Executive Director’s Message: Remembering Kurt Wellman


By Janlee Wong, NASWCA Executive Director

Kurt Wellman passed away late last year and when the NASW-CA family learned of his passing, many of us were deeply saddened. I first met Kurt as a very energetic BSW student at San Diego State University (SDSU). You couldn’t miss Kurt. He was an older student who wore sunglasses and a porkpie hat.

His activism and zeal were infectious and he was a man on a mission—a mission of social work.  Kurt was a natural leader and NASW leadership was a good fit for him. He joined the Board as a Student Director and later as Region E Director.  He kept our Board meetings lively and challenged us in the activist spirit.

Kurt did something when a crime wave of assaults against women in the City Heights neighborhood.  He organized community meetings to address the anxiety and fear in the community and to work collaborative with law enforcement.

Kurt invited NASW’s new CEO Angelo McCain to come and speak at SDSU and invited him to meet with students after his speech.  Kurt was a force at Lobby Days and was one of the founding members of the highly successful “Social Work at Petco Park” annual baseball event that combined recognition of social work in a major public venue and appreciation to the social workers of San Diego and outlying areas including Orange County and Los Angeles.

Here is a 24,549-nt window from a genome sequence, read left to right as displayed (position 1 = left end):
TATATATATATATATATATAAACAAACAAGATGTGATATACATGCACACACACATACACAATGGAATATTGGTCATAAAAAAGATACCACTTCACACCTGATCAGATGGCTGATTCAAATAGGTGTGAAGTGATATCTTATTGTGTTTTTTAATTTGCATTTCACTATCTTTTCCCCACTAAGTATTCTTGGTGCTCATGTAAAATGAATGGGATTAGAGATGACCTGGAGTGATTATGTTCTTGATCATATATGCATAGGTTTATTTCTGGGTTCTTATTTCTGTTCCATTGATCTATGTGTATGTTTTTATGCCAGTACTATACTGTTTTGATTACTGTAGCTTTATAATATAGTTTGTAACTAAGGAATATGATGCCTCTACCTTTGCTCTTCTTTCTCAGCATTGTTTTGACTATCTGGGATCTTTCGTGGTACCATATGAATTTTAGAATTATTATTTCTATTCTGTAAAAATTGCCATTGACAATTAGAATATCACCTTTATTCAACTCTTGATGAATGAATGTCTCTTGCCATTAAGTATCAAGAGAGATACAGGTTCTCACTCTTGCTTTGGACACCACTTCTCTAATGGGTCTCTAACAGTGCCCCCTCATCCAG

Kurt Wellman is second from right. Petco Park, 2014

Kurt also did something that is the true measure of a professional social worker.  He shared his own struggle with addiction and his efforts to overcome this deadly disease. We teach social workers that in order to help others, you must know yourself.  In doing so, you become aware of your own healing process which is invaluable in helping others help themselves.

With the encouragement of NASW leaders like Cyndy and Glenn Thomas, Kurt wrote “Making Skeletons Dance,” a story of resilience from addiction and incarceration to strength and resolve.  The volume is available on Amazon and it’s well worth reading.

I am fortunate to have met, worked with and known Kurt. I’ll miss him, but the memory of his struggle and determination is social work’s eternal story. Thank you, Kurt.

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